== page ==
No. 1294 Pittsburgh, 1981, Appeal from the judgment of the Court of Common Pleas, Civil Division, of Mercer County, 1969, March Term, No. 189
Henry S. Moore, Grove City, for appellant.
George Hardy Rowley, Greenville, for appellees.
Brosky, Johnson and Montgomery, JJ.
[ 309 Pa. Super. Page 519]
The history of this wrongful death action is long and tortuous. The present appeal marks the third appearance of this litigation before this Court, following the third trial in the case. As in prior appeals, the Plaintiff is again the Appellant, seeking a reversal and new trial, based upon claims of trial court error.
[ 309 Pa. Super. Page 520]
It is appropriate at the outset that we review the procedural history of the litigation. The first trial of this case, like those that followed, involved wrongful death and survival claims by the Plaintiff as administratrix of her deceased husband's estate, against the Defendant-Appellees, trading as The Bashline Hospital Association. The Plaintiff's cause of action, as more fully described below, was based upon events which occurred when she took her husband to the Defendants' hospital on May 31, 1968, as a result of his complaints of severe chest pains. After receiving little attention or care at the Defendants' facility, the Plaintiff took her husband to the office of another physician, where he shortly thereafter died, the victim of a heart attack.
At the first trial, the court entered a judgment upon a directed verdict for the Defendants. The Plaintiff appealed and our Court subsequently reversed and remanded the case for a new trial. See Hamil v. Bashline, 224 Pa. Super. 407, 307 A.2d 57 (1973), wherein this Court ruled that the lower court had erred in its conclusions on to the issue of causation. On that basis, our Court found that the Plaintiff had presented a prima facie case of negligence, and therefore held that the directed verdict for the Defendants had been improper.
No appeal was taken from that 1973 decision, and a second trial was subsequently held in the lower court. At that trial, the jury was asked to render special findings. It concluded that while the Defendants were negligent, such negligence was not the proximate cause of the decedent's death. Again, the Plaintiff filed an appeal to our Court, alleging that the trial court had failed to adhere to the 1973 holding by our Court on the first appeal. In Hamil v. Bashline, 243 Pa. Super. 227, 364 A.2d 1366 (1976), a plurality of this Court affirmed the defense verdict, on the ground that our Court had erred in ordering a new trial in the 1973 decision. The Plaintiff then appealed to the Supreme Court, which reversed and ordered a new trial. See Hamil v. Bashline, 481 Pa. 256, 392 A.2d 1280 (1978). The Supreme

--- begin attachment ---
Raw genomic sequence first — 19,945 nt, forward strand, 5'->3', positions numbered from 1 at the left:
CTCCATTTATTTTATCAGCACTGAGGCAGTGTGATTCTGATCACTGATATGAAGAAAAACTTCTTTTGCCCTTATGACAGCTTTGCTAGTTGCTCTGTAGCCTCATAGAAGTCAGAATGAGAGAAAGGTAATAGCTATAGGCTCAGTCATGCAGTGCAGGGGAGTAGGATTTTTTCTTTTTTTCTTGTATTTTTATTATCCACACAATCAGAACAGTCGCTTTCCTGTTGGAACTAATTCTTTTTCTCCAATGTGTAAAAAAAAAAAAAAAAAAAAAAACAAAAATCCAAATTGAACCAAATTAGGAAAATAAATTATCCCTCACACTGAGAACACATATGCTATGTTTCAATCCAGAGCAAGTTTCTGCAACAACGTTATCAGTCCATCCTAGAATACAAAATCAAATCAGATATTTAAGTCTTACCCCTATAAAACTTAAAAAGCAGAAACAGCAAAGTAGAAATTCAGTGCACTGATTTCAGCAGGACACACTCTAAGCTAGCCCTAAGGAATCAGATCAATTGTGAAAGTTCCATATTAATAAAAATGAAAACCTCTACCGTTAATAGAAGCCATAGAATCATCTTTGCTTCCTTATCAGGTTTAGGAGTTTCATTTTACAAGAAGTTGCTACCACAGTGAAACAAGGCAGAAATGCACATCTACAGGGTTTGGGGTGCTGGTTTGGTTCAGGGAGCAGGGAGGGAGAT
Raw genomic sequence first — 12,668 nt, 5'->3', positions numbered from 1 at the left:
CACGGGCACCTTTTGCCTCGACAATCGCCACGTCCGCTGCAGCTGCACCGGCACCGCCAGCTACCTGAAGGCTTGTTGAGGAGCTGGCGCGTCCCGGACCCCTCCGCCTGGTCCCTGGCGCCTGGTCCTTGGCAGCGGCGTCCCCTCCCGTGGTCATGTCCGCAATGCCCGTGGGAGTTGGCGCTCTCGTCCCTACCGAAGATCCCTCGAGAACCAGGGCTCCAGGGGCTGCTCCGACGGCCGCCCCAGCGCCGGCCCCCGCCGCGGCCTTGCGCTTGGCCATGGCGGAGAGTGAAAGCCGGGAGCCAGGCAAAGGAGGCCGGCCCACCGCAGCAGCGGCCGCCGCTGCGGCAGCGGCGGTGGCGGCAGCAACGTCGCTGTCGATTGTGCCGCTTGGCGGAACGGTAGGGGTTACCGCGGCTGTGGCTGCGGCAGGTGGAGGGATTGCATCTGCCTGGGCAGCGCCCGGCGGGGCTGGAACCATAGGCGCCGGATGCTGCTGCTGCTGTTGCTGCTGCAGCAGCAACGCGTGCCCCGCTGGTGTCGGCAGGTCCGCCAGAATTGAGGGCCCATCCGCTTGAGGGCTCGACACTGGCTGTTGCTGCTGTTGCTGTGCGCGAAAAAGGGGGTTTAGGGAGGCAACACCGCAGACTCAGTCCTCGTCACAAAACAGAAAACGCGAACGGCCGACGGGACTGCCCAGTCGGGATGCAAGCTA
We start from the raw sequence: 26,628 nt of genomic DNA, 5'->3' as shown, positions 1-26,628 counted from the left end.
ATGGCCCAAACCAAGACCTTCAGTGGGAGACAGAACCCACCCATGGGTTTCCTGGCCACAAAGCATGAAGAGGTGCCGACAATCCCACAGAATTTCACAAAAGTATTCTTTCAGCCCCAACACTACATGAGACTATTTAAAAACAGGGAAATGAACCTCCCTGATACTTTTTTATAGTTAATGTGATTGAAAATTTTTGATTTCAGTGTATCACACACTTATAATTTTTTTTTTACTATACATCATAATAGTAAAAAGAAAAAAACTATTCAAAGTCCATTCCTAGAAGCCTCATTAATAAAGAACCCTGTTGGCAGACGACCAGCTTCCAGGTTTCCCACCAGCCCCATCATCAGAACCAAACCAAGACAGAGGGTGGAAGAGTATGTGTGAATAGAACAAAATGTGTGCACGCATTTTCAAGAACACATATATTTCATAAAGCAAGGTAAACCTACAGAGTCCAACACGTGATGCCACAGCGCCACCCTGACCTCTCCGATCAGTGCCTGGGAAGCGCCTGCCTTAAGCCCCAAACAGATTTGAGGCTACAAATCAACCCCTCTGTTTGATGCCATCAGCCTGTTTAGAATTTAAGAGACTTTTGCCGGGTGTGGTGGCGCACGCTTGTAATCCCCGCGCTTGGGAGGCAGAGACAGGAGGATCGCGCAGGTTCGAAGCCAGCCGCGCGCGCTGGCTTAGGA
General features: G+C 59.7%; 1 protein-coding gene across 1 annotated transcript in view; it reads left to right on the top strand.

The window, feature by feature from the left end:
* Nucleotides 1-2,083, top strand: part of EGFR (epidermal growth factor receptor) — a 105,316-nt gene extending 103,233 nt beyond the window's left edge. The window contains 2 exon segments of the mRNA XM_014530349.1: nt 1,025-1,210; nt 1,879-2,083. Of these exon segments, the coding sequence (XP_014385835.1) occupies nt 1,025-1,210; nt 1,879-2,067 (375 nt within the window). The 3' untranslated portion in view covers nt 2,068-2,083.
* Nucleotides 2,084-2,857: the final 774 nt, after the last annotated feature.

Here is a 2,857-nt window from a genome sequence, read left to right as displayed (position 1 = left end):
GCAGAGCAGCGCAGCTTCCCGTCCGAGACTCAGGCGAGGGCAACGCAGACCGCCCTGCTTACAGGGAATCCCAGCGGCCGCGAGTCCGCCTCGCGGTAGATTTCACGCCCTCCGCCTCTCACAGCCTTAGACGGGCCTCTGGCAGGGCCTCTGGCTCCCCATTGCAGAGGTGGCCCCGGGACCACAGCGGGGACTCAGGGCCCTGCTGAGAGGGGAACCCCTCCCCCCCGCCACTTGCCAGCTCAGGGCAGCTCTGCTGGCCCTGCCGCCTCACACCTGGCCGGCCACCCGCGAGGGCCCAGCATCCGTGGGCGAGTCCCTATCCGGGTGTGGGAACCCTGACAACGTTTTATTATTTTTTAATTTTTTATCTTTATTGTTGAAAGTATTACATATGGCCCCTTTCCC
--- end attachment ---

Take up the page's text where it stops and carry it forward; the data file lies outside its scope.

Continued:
[ 309 Pa. Super. Page 521]
Court's decision was based essentially upon the causation issue and the Court clearly enunciated rules to be applied in future cases in our Commonwealth involving medical proof of causation.*fn1
The third trial was then held in the lower court. The Plaintiff produced the same evidence as had been adduced at the prior two trials. A recitation of that evidence is appropriate here. The record shows that at approximately 11:30 p.m. on May 31, 1968, the Plaintiff called The Bashline Hospital to report that her husband was suffering from severe chest pains. She talked to the night supervisor, Margaret Montgomery, who advised her to bring her husband into the Hospital as a doctor was present and her husband would be given medical attention. The Plaintiff transported her husband to the Hospital, arriving at 12:15 a.m. After she arrived she learned that the doctor who was assigned to emergency duty was not there and could not be located. However, Dr. John L. Johnson, one of the Defendants, had been called to the Hospital earlier that night to treat one of his own patients, and was present in the facility at the time of Mr. Hamil's arrival. When advised of Mr. Hamil's condition, Dr. Johnston took Mr. Hamil's pulse, but did not speak to him or his wife or perform any other personal diagnostic procedure. Dr. Johnston ordered an electrocardiogram ("EKG") taken. A hospital aide, Sadie Miller, made an attempt to comply with this order but the EKG machine failed to operate. Dr. Johnson tried unsuccessfully to get it to operate. The apparent reason for the failure was that the machine had been ...